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The Israeli army announces a ‘tactical pause’ in a bid to increase the flow of aid to hard-hit Gaza

JERUSALEM (AP) — The Israeli army on Sunday announced a “tactical pause” in its offensive in the southern Gaza Strip to allow the delivery of increased amounts of humanitarian aid.

The military said the pause in the Rafah area would begin at 8 a.m. (05 a.m. GMT, 1 a.m. eastern) and would remain in force until 7 p.m. (4 p.m. GMT, 12 a.m. eastern). It said the breaks would take place every day until further notice.

The pause is intended to allow aid trucks to reach the nearby Israeli-controlled Kerem Shalom crossing, the main entry point for incoming aid, and travel safely to the Salah a-Din highway, a major north-south road, to deliver supplies to other countries. parts of Gaza, the military said. It said the pause is being coordinated with the UN and international aid agencies.

The border crossing has been experiencing a bottleneck since Israeli ground forces entered Rafah in early May.

Israel’s eight-month military offensive against the militant group Hamas has plunged Gaza into a humanitarian crisis, with the UN reporting widespread hunger and hundreds of thousands of people on the brink of famine. The international community has urged Israel to do more to ease the crisis.

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From May 6 to June 6, the UN received an average of 68 trucks of aid per day, according to figures from the UN humanitarian agency known as OCHA. That was a decrease from the 168 trucks per day in April and far below the 500 trucks per day that aid organizations say are needed.

The flow of aid in southern Gaza dropped just as the humanitarian need grew. More than 1 million Palestinians, many of whom had already been displaced, fled Rafah after the invasion and crowded into other parts of southern and central Gaza. Most now languish in dilapidated tent camps, using trenches as latrines and with open sewage on the streets.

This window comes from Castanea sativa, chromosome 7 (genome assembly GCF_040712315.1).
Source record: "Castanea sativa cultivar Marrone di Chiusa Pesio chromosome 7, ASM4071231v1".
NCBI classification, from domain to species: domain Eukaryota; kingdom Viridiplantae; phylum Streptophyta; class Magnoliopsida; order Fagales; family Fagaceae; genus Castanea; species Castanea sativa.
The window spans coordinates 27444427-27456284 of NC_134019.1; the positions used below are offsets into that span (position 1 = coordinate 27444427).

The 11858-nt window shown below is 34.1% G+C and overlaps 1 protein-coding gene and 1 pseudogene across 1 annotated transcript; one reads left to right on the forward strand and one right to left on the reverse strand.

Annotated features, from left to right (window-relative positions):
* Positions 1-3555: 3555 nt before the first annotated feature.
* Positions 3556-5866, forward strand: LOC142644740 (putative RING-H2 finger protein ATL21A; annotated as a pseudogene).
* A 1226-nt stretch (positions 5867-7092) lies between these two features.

COGAT, the Israeli military body that oversees aid distribution in Gaza, says there are no restrictions on truck access. It said that between May 2 and June 13, more than 8,600 trucks of all kinds, both aid and commercial, entered Gaza from all border crossings, an average of 201 per day. But much of that aid has piled up at border crossings and has not reached its final destination.

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A COGAT spokesman, Shimon Freedman, said it was the UN’s fault that their cargo was piling up on the Gaza side of Kerem Shalom. He said the agencies have “fundamental logistical problems that they have not solved,” mainly a lack of trucks.

The UN denies such accusations. It says fighting between Israel and Hamas often makes it too dangerous for UN trucks in Gaza to travel to Kerem Shalom, which is right next to Israel’s border.

It also says the pace of deliveries has slowed because the Israeli military must authorize drivers to travel to the site, a system Israel says is designed for the drivers’ safety. Due to a lack of security, aid trucks have also in some cases been looted by crowds as they travel along Gaza’s roads.

The new scheme aims to reduce the need to coordinate deliveries by providing an uninterrupted 11-hour window each day for trucks to enter and exit the crossing.

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It was not immediately clear whether the military would provide security to protect the emergency trucks as they move along the highway.

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